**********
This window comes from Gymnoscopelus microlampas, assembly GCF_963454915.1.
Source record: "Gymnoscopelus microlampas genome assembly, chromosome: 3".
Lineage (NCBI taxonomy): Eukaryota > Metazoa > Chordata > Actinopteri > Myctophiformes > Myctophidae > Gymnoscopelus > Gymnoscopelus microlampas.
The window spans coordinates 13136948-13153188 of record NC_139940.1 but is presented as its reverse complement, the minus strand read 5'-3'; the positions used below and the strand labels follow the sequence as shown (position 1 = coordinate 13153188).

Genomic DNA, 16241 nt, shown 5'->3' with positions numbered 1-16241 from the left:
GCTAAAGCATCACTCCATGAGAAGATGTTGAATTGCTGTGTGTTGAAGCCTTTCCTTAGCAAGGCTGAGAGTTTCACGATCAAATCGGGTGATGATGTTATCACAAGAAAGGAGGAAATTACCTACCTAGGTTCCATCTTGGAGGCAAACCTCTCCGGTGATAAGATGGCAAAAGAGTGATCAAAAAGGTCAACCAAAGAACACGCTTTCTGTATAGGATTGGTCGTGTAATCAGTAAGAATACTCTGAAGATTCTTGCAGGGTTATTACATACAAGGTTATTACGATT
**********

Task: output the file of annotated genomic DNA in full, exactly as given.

This window comes from Gymnoscopelus microlampas, assembly GCF_963454915.1.
Source record: "Gymnoscopelus microlampas genome assembly, chromosome: 3".
Lineage (NCBI taxonomy): Eukaryota > Metazoa > Chordata > Actinopteri > Myctophiformes > Myctophidae > Gymnoscopelus > Gymnoscopelus microlampas.
The window spans coordinates 13136948-13153188 of record NC_139940.1 but is presented as its reverse complement, the minus strand read 5'-3'; the positions used below and the strand labels follow the sequence as shown (position 1 = coordinate 13153188).

Genomic DNA, 16241 nt, shown 5'->3' with positions numbered 1-16241 from the left:
GCTAAAGCATCACTCCATGAGAAGATGTTGAATTGCTGTGTGTTGAAGCCTTTCCTTAGCAAGGCTGAGAGTTTCACGATCAAATCGGGTGATGATGTTATCACAAGAAAGGAGGAAATTACCTACCTAGGTTCCATCTTGGAGGCAAACCTCTCCGGTGATAAGATGGCAAAAGAGTGATCAAAAAGGTCAACCAAAGAACACGCTTTCTGTATAGGATTGGTCGTGTAATCAGTAAGAATACTCTGAAGATTCTTGCAGGGTTATTACATACAAGGTTATTACGATT